I have a question about walking for weight loss. My walking buddy believes the theory of walking distance is what helps you lose weight best versus my theory that it is the speed at which you walk that matters. So, could you help me figure this one out? Which matters most in ultimate weight loss: speed or distance?
Dear Speed walker,
If Speed and Distance were competing in a race for the #1 weight-loss title, Distance would come out slightly ahead. Specifically, duration matters slightly more than intensity, though intensity is also an important factor. Here's how duration wins the fat-burning game: Exercise results in weight-loss when you either, a) expend more calories than you take in, or b) burn fat during your workout. Or both.
The body gets its energy from three primary sources: carbohydrates, fat, and protein. For the first 20-30 minutes of exercise that gets your heart rate up, carbohydrates are usually the primary source of muscular energy. Carbs are ideal because they are quick and easy fuel, requiring the least amount of oxygen to burn. If you were to suddenly get up from your computer and sprint for one minute, you would be burning carbs. However, once exercise time exceeds 30 minutes, there is an increased reliance on fat stores for energy because you begin to run out of the easy stuff.
Here's where intensity comes in. At low to moderate intensities (50—70 percent of your maximum heart rate), fat is the preferred fuel for muscles because you are burning calories at a slower rate and are thus not requiring the "quick" energy found in carbs. At higher intensities (70 percent or more of your max heart rate), the accumulation of lactic acid in the muscles inhibits fat utilization and carbohydrates become the primary source of energy. Therefore, low to moderate intensity exercise is ideal for maximum fat burning, especially if you have the time to devote to a longer exercise regimen (over 30 minutes). An individual's personal fitness level also determines their ability to burn fat. Higher fitness level is correlated with a greater ability to burn fat at all intensity levels because your body uses oxygen more efficiently when you're in good shape.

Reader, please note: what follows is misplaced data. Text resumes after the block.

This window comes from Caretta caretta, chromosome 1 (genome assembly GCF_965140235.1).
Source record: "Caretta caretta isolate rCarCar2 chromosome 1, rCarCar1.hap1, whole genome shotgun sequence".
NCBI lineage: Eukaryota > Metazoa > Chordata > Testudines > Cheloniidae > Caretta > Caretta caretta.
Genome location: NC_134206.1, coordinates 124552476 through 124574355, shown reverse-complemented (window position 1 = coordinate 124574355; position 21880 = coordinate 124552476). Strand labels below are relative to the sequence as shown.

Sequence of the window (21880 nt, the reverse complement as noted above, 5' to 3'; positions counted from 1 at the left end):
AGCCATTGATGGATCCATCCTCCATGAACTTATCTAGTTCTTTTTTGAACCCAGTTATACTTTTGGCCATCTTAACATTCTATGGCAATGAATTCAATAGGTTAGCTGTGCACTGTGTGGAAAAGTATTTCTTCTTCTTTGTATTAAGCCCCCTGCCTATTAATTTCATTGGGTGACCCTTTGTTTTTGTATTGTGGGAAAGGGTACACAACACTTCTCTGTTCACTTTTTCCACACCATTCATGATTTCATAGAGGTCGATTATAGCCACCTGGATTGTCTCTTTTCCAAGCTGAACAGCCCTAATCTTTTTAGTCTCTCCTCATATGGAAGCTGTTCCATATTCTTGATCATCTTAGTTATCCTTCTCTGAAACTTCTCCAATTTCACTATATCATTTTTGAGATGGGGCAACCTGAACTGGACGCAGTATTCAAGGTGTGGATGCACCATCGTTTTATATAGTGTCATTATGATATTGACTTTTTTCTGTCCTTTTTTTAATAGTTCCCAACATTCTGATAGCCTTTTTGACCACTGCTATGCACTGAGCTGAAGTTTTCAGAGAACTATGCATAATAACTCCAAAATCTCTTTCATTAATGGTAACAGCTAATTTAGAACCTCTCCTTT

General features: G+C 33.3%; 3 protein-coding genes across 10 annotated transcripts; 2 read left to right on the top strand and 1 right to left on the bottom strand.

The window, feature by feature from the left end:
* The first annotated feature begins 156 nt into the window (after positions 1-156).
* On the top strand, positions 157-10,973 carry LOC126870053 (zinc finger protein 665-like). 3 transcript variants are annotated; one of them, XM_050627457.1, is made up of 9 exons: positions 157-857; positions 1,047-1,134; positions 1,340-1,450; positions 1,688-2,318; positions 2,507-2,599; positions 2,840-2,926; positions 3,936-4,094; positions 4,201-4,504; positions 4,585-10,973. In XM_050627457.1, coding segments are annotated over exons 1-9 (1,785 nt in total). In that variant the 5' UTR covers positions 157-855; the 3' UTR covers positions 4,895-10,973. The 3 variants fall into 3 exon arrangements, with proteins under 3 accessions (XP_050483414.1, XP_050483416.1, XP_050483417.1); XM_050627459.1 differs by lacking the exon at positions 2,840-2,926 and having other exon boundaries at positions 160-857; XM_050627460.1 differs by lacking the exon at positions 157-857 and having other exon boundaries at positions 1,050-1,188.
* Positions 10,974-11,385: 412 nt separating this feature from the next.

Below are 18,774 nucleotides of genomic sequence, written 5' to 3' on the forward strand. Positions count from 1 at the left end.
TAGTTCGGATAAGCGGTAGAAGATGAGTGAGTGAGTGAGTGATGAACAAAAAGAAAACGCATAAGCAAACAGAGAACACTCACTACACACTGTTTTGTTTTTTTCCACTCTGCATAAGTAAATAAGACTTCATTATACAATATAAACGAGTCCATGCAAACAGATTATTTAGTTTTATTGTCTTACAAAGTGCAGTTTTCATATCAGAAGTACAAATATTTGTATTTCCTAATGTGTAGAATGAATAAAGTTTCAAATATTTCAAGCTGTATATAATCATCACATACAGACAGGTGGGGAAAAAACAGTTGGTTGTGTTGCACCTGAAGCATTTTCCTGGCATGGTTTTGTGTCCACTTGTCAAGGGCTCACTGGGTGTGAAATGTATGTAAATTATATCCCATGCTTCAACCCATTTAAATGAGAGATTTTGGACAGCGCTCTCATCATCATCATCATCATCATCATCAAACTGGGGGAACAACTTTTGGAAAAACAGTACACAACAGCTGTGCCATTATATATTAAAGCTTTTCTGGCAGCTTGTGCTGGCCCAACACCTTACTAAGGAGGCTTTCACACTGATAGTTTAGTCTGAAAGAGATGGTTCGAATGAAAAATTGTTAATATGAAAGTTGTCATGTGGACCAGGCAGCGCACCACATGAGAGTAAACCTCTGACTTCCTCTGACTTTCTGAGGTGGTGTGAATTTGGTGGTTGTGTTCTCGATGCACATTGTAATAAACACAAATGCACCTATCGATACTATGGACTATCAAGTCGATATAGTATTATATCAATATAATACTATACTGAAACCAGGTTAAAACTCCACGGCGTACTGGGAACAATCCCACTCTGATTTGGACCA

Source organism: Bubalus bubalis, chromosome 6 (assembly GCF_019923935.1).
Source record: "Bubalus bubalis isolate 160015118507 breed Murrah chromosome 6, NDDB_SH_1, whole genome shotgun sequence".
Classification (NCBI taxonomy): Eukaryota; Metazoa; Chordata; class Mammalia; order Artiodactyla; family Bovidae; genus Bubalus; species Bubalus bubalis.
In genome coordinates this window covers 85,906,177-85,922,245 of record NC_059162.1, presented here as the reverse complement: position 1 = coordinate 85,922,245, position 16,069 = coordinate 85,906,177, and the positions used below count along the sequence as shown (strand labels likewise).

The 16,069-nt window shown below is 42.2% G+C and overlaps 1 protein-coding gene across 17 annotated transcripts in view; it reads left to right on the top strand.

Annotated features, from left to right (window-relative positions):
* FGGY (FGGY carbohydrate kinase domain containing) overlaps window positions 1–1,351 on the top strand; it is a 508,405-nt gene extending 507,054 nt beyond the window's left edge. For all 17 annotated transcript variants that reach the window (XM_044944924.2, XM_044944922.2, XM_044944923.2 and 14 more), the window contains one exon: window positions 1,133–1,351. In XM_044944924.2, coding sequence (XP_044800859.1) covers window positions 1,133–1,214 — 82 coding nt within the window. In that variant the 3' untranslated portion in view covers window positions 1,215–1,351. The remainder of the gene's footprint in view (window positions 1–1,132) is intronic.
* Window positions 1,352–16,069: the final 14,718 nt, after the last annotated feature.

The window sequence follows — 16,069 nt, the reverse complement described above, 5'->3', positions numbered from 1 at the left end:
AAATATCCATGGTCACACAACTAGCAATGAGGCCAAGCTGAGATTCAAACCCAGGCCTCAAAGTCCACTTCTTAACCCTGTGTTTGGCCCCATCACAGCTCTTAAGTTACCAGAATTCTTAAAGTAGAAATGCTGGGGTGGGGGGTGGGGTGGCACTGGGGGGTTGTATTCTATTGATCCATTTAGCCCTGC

If you aren't sure about your max heart rate, an often followed guideline involves having a conversation while you exercise. If you and your walking pal can hold a conversation as you walk, you are likely doing low to moderate intensity working out. But if you are too out of breath to talk comfortably, you have probably crept up into the high-intensity realm. Thus, your calorie burning will go up, while your fat burning will go down.
Generally, regardless of which method burns more body fat, low-intensity exercise may be more appropriate for inclusion in an exercise program because it is better tolerated and will therefore result in more adherence to the program. It is also less likely to result in injury. However, a benefit of walking at a faster pace is that it helps improve cardiovascular function and fitness level. In time, a person who trains at higher levels of intensity can slowly increase his or her exercise time, building up endurance. A benefit of walking at a slower pace is that it allows a person to be in motion for a longer duration before becoming tired, which helps to build up endurance. In time, a person can slowly increase the intensity (speed up his or her walking), improving his or her level of fitness. Improvements in fitness occur by increasing the body's use of oxygen. Whether the intensity is high and duration is short, or the intensity is low and duration is long, relatively the same amount of oxygen is utilized and the same number of calories is expended.
What really counts is to be consistent in any activity you choose to do. Mixing it up — some days going for intensity with shorter, faster walks, and some days going for endurance with longer, slower walks — can keep you on your toes (pun intended). It can also make your exercise routine more interesting, fit into any schedule, and keep you and your buddy satisfied and happy.Alice!